I was chatting to our housekeeper Nga one recent morning over breakfast. She is a single parent with a fifteen-year old son. She was telling me about how she had to give “cash gifts” to her son’s teacher several times a year. I asked her what would happen if she did not give the gifts. She replied “Then my son might get into trouble”.

I was telling her about the situation in Cambodia where I used to work for several years. Corruption was pervasive at all levels of society there. Every morning, little children had to bring cash to their teacher. Otherwise, they would not be allowed to sit in the classroom. And they would probably not pass the exam.

I asked Nga whether her son would pass his exams if she didn’t pay the “gifts”. She gave me an incredulous look and said “Probably not!”

Nga is not the only parent facing this problem in Viet Nam. Many parents give money to teachers to make sure that they pay proper attention to their children in the classroom. They give money to the doctors at the public district hospital when they need medical attention. They give money to obtain personal papers at the commune level. The list goes on. Hard-earned cash given away to unscrupulous and underpaid civil servants.

We know that it is the poorest and most marginalized individuals who suffer the most from corruption. Their meagre resources should be spent on food, health or education, rather than bribes.

Here in Viet Nam, there is new momentum to fight corruption.

A new Anti-Corruption Law is under consideration. Measures are being explored to improve the enforcement and monitoring of anti-corruption laws and policies. For instance, the Government Inspectorate, which is the national anti-corruption agency, is adopting a tool for provinces to assess their anti-corruption efforts. This tool had been developed in South Korea, and adjusted to the Vietnamese context.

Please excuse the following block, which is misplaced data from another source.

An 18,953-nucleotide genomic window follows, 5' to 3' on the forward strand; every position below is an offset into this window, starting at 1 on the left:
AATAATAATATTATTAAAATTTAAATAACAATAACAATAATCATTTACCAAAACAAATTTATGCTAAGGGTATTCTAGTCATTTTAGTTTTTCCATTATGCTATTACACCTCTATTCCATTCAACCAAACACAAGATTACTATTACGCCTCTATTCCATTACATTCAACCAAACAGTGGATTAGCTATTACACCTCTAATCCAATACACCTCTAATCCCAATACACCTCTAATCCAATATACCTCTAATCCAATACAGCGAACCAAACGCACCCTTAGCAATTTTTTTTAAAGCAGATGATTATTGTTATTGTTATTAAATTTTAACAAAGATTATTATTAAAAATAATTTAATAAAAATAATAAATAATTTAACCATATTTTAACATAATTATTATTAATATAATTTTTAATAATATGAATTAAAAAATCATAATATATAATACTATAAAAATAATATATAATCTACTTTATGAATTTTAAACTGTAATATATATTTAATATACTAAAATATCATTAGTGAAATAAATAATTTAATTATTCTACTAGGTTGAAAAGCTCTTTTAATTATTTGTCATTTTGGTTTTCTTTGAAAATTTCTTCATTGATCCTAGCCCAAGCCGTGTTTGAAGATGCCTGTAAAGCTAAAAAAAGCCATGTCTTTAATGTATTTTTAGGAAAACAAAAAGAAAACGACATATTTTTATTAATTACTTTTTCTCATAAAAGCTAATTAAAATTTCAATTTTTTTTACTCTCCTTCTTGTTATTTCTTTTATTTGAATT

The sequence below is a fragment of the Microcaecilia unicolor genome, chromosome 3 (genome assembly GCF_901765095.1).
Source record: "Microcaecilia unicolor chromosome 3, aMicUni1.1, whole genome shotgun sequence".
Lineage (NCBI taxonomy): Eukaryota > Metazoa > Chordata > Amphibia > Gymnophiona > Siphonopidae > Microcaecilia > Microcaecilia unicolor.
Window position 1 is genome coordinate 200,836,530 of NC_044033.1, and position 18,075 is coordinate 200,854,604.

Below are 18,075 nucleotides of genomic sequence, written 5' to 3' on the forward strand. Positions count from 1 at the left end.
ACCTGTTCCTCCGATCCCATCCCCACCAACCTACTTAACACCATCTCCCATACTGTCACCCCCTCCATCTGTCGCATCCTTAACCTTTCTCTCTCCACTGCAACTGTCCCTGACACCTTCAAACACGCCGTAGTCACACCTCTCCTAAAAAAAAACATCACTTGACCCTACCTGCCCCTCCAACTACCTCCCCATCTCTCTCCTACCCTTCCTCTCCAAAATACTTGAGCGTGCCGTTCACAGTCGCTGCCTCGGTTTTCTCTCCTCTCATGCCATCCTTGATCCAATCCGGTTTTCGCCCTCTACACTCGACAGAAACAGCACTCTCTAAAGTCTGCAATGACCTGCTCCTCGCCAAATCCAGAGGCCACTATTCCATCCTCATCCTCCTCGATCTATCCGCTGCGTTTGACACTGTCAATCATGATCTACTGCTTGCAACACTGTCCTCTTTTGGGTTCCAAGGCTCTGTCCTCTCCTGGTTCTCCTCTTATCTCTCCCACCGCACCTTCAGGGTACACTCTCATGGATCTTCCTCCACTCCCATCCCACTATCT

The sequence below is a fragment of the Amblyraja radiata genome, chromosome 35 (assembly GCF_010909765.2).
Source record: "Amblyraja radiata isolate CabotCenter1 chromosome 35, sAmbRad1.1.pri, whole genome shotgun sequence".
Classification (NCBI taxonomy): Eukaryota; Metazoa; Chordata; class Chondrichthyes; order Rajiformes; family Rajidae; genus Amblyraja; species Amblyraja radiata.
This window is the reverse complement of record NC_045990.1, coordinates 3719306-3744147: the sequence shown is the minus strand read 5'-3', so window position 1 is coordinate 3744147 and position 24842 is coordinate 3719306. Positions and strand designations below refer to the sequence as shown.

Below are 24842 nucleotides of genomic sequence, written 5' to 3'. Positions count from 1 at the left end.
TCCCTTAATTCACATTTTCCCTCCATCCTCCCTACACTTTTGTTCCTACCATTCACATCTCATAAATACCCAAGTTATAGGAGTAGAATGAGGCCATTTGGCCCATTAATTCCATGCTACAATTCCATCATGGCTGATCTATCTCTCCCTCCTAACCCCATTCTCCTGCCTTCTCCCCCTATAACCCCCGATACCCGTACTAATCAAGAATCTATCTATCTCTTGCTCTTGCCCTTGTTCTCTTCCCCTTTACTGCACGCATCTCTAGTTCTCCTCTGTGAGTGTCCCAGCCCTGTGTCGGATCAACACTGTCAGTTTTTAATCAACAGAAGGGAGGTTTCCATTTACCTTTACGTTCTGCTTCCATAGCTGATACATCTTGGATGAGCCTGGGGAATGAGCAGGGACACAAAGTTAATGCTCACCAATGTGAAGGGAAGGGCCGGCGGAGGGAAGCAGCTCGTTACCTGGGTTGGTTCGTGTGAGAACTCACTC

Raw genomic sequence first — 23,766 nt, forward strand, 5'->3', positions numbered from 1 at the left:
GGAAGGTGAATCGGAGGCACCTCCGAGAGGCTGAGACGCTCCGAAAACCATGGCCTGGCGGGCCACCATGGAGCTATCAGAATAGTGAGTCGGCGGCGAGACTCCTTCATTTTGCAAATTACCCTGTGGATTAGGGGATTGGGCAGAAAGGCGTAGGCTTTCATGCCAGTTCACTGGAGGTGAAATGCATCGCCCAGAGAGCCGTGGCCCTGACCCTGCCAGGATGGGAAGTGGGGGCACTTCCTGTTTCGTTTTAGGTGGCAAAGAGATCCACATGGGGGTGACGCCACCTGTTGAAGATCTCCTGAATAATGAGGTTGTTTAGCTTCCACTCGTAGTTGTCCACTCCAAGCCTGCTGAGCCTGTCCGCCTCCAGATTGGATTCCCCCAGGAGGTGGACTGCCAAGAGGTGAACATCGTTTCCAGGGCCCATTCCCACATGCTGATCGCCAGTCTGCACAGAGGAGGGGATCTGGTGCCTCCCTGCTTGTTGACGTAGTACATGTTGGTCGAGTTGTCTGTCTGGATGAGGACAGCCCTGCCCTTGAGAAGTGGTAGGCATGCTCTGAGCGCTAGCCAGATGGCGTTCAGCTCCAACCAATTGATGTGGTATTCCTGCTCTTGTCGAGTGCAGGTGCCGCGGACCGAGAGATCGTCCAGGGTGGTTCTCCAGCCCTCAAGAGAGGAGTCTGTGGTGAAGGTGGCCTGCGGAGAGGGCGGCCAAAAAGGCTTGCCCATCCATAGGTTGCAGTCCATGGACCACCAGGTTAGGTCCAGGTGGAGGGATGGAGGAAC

Addressing corruption requires a whole of society approach. There is finally recognition that the private sector also plays a crucial role in combatting corruption and promoting business integrity. More companies want a fair business environment.

Most business executives have good intentions. They just need better guidance. When to accept a gift? When not to? From whom? When the new Anti-Corruption Law is passed, Vietnamese companies will have to adopt Codes of Conduct and put in place internal control mechanisms.

UNDP has been helping the Vietnamese agencies by sharing best practices from other countries and providing expert advice on new anti-corruption legislation and policies. Under a new project funded by the UK Prosperity Fund, UNDP will also work with the Viet Nam Chamber of Commerce and Industry (VCCI) to promote the business integrity agenda in Viet Nam.

No country can beat corruption overnight, it is a process that will require implementation. But every step taken in the right direction helps. Eventually, I believe, Nga will pay less for services she and her family deserve to receive, without having to pay a bribe.


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